## 6. Determined optical constants discussion

For the two datasets collected from Position 1 and Position 2, the first 36 thousand iterations (burn-in period) were discarded, the chains were integrated and yielded Gaussian probability distributions with numerous parameters exhibiting correlations. For the determined ASFs of ruthenium, the projected uncertainty defined as the confidence interval with 3-σ of the imaginary parts is generally higher than that of the real parts. Figure 5 shows the determined ASFs of ruthenium regarding a wavelength of 13.5 nm, with their covariances and correlations to selected parameters.

The measurements’ experimental uncertainty includes the uncertainty of (i) intensity measurement, (ii) stability of the synchrotron radiation and the beamline, (iii) and the photodiode noise. The MCMC-Bayesian framework includes the polarization as a variable, to account for minimal unpolarized fraction of the incident radiation. The uncertainty induced from the alignment procedure was also compensated in the simulation by introducing a single angular off-set. Moreover, the effect of the beam’s divergence was simulated on the EUVR data at a wavelength of 8.0 nm, and the difference was within the experimental uncertainty for the experimental data presented here. Merely the shortest wavelength was selected for the simulation of divergence effects, because Kiessig fringes are most susceptible to blurring and those fringes are the most prominent in our data at the wavelength of 8.0 nm [75].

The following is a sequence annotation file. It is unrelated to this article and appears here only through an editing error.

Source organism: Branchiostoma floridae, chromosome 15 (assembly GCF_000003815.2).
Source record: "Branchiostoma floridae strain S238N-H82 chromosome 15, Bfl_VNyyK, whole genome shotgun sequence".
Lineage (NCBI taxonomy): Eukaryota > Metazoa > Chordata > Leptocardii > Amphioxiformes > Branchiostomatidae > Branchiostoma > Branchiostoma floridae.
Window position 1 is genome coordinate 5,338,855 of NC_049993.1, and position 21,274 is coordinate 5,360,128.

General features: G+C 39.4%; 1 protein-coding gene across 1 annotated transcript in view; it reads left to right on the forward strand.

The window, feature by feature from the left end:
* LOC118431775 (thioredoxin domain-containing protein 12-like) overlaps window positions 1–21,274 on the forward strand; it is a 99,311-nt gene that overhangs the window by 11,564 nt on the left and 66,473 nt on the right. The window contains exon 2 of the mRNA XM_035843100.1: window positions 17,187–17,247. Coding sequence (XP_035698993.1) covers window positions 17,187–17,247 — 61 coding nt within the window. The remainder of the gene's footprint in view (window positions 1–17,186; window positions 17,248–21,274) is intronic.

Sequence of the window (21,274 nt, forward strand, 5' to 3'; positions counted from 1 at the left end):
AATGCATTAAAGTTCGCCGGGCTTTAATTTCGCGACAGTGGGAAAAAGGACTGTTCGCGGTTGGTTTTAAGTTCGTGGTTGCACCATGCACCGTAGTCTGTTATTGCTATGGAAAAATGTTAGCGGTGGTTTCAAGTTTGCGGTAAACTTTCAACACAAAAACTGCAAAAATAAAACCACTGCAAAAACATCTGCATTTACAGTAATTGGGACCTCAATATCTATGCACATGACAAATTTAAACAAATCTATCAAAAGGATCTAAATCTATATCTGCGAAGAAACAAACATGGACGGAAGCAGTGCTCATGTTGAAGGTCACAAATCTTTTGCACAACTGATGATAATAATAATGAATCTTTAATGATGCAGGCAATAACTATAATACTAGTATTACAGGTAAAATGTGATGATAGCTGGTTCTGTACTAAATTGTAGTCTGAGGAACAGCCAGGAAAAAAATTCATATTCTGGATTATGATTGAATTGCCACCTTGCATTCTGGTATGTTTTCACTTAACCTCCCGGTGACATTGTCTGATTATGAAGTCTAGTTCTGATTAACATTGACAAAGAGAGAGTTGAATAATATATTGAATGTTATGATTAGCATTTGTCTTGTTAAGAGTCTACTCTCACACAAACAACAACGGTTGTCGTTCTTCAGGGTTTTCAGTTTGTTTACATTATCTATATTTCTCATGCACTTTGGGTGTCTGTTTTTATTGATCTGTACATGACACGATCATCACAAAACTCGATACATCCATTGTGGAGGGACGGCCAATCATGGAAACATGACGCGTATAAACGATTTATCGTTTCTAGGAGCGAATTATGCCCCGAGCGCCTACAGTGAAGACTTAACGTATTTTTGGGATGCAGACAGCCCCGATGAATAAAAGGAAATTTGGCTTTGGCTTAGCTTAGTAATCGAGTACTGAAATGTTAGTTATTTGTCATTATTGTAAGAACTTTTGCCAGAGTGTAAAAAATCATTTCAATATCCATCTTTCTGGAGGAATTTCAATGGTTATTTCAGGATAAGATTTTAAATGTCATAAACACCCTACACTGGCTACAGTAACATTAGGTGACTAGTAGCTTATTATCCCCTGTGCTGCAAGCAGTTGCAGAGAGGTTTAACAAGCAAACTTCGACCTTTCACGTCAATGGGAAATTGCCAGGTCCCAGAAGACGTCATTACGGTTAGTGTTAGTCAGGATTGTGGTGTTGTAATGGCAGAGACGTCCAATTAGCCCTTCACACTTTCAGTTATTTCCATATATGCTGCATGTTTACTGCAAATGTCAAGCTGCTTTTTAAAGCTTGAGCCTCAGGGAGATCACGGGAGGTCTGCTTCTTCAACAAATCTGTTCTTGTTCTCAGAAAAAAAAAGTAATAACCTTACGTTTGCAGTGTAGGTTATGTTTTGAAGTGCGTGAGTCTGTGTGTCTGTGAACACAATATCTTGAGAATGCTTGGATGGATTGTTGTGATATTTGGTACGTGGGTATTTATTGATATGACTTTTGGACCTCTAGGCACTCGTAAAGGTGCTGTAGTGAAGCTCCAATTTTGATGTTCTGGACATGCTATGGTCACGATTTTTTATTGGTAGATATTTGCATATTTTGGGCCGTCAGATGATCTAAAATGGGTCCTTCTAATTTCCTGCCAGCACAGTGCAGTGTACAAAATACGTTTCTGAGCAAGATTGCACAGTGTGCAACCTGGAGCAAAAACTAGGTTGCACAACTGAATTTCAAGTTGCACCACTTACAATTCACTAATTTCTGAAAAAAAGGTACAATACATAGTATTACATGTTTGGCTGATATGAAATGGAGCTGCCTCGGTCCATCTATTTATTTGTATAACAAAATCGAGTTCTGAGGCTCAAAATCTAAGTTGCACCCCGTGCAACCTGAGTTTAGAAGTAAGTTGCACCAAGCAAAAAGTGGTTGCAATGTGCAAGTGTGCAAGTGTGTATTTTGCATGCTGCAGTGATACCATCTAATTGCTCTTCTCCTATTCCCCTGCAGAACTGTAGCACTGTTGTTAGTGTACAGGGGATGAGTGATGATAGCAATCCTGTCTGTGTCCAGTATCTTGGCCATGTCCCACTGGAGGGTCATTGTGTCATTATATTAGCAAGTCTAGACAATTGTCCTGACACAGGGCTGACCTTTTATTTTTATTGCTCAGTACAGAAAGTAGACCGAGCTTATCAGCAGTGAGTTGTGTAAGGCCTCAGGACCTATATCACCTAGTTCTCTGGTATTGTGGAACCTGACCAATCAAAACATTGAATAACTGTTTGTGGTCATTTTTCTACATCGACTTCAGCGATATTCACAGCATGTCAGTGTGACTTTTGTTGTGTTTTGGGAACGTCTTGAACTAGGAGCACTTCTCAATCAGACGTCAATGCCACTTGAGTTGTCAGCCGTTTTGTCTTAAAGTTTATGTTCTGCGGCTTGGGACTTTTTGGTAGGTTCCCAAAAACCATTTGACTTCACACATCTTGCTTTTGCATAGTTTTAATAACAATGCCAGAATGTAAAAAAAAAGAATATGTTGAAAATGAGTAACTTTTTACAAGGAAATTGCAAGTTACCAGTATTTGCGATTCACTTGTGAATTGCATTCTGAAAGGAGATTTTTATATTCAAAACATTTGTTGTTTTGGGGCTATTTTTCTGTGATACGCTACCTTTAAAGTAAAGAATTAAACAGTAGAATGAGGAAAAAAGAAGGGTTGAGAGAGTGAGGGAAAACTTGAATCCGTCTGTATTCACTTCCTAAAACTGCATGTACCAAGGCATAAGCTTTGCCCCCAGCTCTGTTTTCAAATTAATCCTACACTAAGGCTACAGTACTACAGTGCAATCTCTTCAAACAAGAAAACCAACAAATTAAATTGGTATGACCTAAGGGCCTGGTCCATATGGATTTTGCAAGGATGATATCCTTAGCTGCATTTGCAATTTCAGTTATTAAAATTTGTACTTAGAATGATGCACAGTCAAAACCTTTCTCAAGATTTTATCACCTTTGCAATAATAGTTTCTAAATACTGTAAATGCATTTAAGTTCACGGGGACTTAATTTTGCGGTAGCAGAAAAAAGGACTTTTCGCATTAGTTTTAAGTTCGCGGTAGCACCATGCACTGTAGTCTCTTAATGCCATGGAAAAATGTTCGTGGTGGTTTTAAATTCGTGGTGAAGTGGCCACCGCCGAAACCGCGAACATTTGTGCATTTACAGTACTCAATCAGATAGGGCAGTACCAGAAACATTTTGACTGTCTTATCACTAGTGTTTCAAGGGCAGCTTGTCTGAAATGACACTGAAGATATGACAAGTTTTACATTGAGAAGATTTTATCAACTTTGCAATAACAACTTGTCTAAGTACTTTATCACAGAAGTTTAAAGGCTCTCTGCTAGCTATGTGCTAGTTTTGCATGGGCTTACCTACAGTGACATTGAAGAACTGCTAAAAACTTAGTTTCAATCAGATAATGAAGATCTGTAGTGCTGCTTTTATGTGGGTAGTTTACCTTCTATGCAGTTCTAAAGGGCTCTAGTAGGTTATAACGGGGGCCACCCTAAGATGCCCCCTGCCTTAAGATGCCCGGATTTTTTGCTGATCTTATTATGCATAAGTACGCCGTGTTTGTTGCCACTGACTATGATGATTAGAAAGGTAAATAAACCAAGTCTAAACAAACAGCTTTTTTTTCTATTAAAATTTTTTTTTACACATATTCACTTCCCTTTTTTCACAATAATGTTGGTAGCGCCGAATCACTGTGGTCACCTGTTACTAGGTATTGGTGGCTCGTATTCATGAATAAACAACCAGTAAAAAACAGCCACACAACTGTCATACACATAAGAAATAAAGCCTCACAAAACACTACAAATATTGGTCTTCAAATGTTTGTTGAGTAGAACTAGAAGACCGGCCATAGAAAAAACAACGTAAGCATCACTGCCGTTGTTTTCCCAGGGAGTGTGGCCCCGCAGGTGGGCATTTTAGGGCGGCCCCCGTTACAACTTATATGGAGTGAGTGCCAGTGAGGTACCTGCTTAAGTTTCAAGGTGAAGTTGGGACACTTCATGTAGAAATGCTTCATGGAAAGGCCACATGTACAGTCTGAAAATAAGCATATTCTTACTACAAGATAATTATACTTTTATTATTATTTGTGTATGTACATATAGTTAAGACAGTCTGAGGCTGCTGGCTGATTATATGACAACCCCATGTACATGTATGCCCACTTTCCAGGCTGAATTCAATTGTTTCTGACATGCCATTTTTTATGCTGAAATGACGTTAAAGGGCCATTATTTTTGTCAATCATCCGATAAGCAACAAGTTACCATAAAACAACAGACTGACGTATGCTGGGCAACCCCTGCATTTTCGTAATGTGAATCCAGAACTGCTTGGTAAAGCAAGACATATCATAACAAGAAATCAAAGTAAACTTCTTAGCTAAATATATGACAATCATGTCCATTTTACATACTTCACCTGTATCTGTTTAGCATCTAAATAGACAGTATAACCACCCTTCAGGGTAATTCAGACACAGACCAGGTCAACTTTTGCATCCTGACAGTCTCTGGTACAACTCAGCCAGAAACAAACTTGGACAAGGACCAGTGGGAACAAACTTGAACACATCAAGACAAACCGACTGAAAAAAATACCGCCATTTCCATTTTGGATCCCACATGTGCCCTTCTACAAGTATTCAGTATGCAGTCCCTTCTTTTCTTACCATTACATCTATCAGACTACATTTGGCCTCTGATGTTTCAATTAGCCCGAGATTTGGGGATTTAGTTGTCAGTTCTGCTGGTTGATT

The two variables of [Eq. (5)] *a* and *b*, are expected to partially compensate for the uncertainties that have not propagated due to fixing some parameters in the calculations like the optical constants of the substrate and ultra-thin layers materials taken from literature (Table 3). Additionally, with an argument adapted from scatterometry [76], this uncertainty modelling is more effective than identifying and calculating all potential error sources individually. Comparing the simulated error parameters (*a* and *b* in [Eq. (5)]) for the case of the single-layer model and for the case of the four-layer model used in treating the EUVR data collected from Position 2, while *b* in the two cases is in the same order (10^{−5}), *a* is two-orders higher in the case of the over simplified single-layer model (10^{−2}). This indicates that the two error parameters function as anticipated. The mean of total simulated uncertainty in the case of the single-layer model is more than four-fold the mean of the simulated uncertainty in the case of the four-layer model.

The reflectivity maps simulated using the modes of the posterior probability distributions show a remarkable resemblance with the measured datasets. For example, the goodness-of-fit is demonstrated for the data collected after the cleaning process in Fig. 6.

The calculated optical constants from the determined ASFs [Eq. (10)] were compared with the optical constants retrieved from listed ASFs from two known published datasets (Fig. 7) [63,68,77]. The determined optical constants from the three EUVR datasets are very close, although the determination from each dataset was conducted separately. Generally, our data agree with those from CXRO [63,68], below 15 nm and some deviations above. Both disagree with the optical constants retrieved from Chantler’s database (Fig. 7) [77].